As mentioned in a separate episode or two, the 1940 radio introduction of Lois Lane had her greeting Clark Kent with a sarcastic remark comparing him to Horace Greeley (1811-1872), one of the previous century’s journalistic superheroes.
That got me wondering: Would the radio audience for a juvenile adventure show like “Superman” have known Greeley’s name? His New York Tribune, by then merged with the Herald, marked its centennial in 1941, which may have raised his position in the schoolbooks of the 1940s.
I did a quick search in the Proquest Historical Newspapers database. At least Greeley was often quoted or misquoted as telling young men to “Go West.” Decades after his death, he had been called “the best-known man in America.” His statue occupied a prominent spot in New York’s City Hall Park, where it was given a cleaning and a new base in 1940 in conjunction with the opening of a new subway station.
His name was even mentioned when a Herald-Tribune reporter competed in a 1930 national spelling bee on the radio, according to Robert D. Heinl’s “Off the Antenna” column in The Washington Post (Apr 6, 1930; pg.A5).
Coincidentally — since this blog is about radio — Greeley’s 19th century call to young men to look to the western frontier was used in a 1930 New York Times in the headline for a federal official’s career advice: “Radio Calls Out to Young America: Limitless Opportunity Exists, says Terrell — He Likens Radio Unto the West to Which Greeley Pointed.” (Jan. 26, 1930; pg.123)
Meanwhile, dramatized and fictionalized versions of Greeley made it onto the air, telling the radio audience considerably more than the fact that he encouraged Western migration, even if “Go West, young man,” was not his original phrase.
The Dupont series “Cavalcade of America,” which specialized in uplifting profiles of famous Americans, featured Greeley at least four times — in a multi-part 1936 episode titled “American Journalism,” in a 1941 profile of Margaret Fuller, in his own half-hour episode in 1951, “Greeley of the Tribune,” and again in 1952’s One Nation Indivisible, an episode about Greeley’s role in setting Jefferson Davis free after the Civil War. (Click the episode name to download or play the MP3 audio files from the Old Time Radio Researchers Group collection at archive.org, if the audio-player icon is not visible below.)
Cavalcade: American Journalism
Cavalcade: The Heart and the Fountain (Margaret Fuller)
Cavalcade: Greeley of the Tribune
Cavalcade: One Nation Indivisible
The first episode introduced Greeley and his Tribune, James Gordon Bennett and his Herald, and Henry Stanley’s search for Dr. Livingston on behalf of the Herald. The Margaret Fuller episode has Greeley hiring his first woman writer, initially as a literary critic, but eventually as American journalism’s first a foreign correspondent. (She jokes about expecting him to say “Go East, young woman,” as she leaves for Europe.)
The “Greeley of the Tribune” episode portrayed the editor as innovative and eccentric. Buttermilk and graham crackers hint at his vegetarianism, and his innovation consists of getting the news first by having type set at sea on a voyage from Boston to New York — with an alcoholic compositor’s Yankee aunt along to keep the man at work. Other scenes emphasize his interest in explaining America and educating the immigrant masses.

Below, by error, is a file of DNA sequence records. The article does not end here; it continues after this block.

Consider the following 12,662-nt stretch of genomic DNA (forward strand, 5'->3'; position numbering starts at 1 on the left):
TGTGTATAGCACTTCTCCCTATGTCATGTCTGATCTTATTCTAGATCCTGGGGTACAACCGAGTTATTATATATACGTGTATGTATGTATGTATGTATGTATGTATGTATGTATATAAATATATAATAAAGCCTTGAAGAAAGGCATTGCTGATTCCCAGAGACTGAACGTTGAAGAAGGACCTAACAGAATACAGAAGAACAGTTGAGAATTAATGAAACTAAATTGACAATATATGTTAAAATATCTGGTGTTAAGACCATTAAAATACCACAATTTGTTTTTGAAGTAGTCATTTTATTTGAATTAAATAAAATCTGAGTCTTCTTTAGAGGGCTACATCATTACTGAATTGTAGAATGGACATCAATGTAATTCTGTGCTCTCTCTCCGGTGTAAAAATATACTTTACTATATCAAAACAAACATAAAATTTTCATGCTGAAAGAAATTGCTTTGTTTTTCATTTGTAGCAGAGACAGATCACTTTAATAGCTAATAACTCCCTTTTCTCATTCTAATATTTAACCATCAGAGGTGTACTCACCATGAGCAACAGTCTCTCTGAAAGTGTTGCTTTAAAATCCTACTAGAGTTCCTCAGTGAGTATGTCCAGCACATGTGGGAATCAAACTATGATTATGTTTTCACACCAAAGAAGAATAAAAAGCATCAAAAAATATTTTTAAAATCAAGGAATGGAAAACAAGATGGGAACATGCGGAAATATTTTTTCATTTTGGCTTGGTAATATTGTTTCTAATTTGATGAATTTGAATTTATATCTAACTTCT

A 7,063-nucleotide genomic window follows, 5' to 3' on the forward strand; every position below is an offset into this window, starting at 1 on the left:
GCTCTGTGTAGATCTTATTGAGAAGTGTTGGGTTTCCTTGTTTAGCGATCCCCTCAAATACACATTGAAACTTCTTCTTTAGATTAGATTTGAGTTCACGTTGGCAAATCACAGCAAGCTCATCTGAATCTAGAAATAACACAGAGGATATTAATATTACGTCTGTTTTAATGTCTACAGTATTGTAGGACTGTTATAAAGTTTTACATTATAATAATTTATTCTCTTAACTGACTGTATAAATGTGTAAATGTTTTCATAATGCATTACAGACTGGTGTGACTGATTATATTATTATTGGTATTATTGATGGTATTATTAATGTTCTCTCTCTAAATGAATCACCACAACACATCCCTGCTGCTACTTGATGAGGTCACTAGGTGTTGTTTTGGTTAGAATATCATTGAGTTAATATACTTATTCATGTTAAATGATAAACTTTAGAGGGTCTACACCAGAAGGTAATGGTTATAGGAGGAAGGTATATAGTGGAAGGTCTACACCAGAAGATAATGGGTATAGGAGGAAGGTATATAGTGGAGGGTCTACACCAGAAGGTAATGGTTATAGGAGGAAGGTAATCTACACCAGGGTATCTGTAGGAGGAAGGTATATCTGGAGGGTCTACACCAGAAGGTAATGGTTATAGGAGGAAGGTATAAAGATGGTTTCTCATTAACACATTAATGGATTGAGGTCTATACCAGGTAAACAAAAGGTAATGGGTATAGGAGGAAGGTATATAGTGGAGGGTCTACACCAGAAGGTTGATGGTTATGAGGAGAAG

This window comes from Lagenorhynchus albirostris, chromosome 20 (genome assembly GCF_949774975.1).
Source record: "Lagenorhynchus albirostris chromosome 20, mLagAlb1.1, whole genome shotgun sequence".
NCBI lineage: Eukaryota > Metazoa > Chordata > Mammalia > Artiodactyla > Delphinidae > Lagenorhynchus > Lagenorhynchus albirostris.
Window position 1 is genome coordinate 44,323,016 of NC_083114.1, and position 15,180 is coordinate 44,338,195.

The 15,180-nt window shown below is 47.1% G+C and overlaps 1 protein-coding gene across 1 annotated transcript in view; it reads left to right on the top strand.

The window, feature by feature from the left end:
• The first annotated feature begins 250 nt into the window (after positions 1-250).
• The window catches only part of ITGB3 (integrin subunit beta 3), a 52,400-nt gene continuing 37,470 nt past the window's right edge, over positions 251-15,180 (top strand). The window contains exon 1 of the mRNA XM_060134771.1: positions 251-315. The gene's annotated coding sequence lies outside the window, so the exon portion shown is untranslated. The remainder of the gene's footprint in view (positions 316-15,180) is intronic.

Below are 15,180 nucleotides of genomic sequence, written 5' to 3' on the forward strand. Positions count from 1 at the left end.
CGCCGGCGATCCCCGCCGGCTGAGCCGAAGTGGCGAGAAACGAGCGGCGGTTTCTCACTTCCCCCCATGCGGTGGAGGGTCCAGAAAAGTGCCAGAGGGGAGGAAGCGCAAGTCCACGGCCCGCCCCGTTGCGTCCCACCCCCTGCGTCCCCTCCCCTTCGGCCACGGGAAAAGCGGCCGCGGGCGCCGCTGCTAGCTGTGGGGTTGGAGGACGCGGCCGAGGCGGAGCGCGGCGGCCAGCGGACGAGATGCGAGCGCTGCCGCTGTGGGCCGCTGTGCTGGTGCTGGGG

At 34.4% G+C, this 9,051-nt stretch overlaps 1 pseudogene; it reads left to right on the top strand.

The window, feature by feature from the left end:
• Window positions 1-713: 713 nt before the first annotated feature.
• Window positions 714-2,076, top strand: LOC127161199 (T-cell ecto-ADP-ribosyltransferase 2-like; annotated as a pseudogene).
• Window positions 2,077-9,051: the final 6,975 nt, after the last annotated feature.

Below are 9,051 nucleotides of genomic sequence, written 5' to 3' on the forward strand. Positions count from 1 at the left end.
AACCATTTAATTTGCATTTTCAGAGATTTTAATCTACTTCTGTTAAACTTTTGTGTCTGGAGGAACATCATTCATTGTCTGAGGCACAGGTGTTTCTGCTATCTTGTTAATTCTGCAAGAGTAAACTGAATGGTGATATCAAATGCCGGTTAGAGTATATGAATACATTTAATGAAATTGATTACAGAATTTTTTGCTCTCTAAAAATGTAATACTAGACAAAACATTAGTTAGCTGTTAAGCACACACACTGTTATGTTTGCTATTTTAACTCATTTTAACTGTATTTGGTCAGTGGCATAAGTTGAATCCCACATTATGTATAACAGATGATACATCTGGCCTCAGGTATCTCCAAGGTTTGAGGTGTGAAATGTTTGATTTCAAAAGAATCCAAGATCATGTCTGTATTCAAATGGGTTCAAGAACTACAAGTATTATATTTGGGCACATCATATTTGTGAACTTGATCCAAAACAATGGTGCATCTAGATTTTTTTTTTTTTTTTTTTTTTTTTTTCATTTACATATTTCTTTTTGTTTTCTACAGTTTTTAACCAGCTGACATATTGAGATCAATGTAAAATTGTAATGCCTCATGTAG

The final Cavalcade episode highlights a later day in Greeley’s career, when his paper called for Jefferson Davis’s release after the Civil War.
Intriguingly, none of the Cavalcade episodes I’ve listened to so far emphasize the most cliche history-book line about Greeley, the “Go West, young man,” quote, regardless of its provenance.
However, my last discovery of Horace Greeley in the old-time radio archives puts a new twist on the “Go west…” theme. In real-life, Greeley did go to the West — reporting back on what he saw there. The same Archive.org that I use for most of my radio program links can serve you numerous biographies and collections of his writings, including his Letters from Texas.
A century later, young radio listeners learned of his travels with a twist — a radio storyline that saw him robbed of his research notes on the way back to New York. And who could come to his aid? A former Texas ranger… (Cue the William Tell Overture…)
Yes, in 1952, The Lone Ranger radio series had Tonto and the masked hero find Greeley by the side of a Western road, victim of a stagecoach hold-up. (From one of several Lone Ranger pages at the Internet Archive, which gives the episode’s date as June 25, 1952.)
Greeley wrote about his real western journey, including an interview with Brigham Young, in “An Overland Journey from New York to San Francisco in the Summer of 1859.”
For a more recent historical portrait of Greeley, see Horace Greeley by Robert C. Williams (New York University Press, 2006), reviewed in The New Yorker with this summary:
Horace Greeley was America’s most famous editor and, with his Tribune, a defining voice in mid-nineteenth-century politics. He was an early promoter of Thoreau, lent money to Poe, and employed as foreign correspondents both Mark Twain and Karl Marx (who described Greeley to Engels as a “jackass with the face of an angel”).
Bottom line: Horace Greeley, “America’s most famous editor,” got plenty of airtime — even though he died a half-century before live radio — and even if that upstart Kent was the one who got the thrice-weekly series and Lois Lane as a girlfriend.
Background research: The prolific historian of old-time radio Martin Grams Jr. has an 480-page book about The Cavalcade of America on both radio and television, complete with detailed episode guides — even if you just want to know all the members of the 150-voice choir for a Christmas broadcast.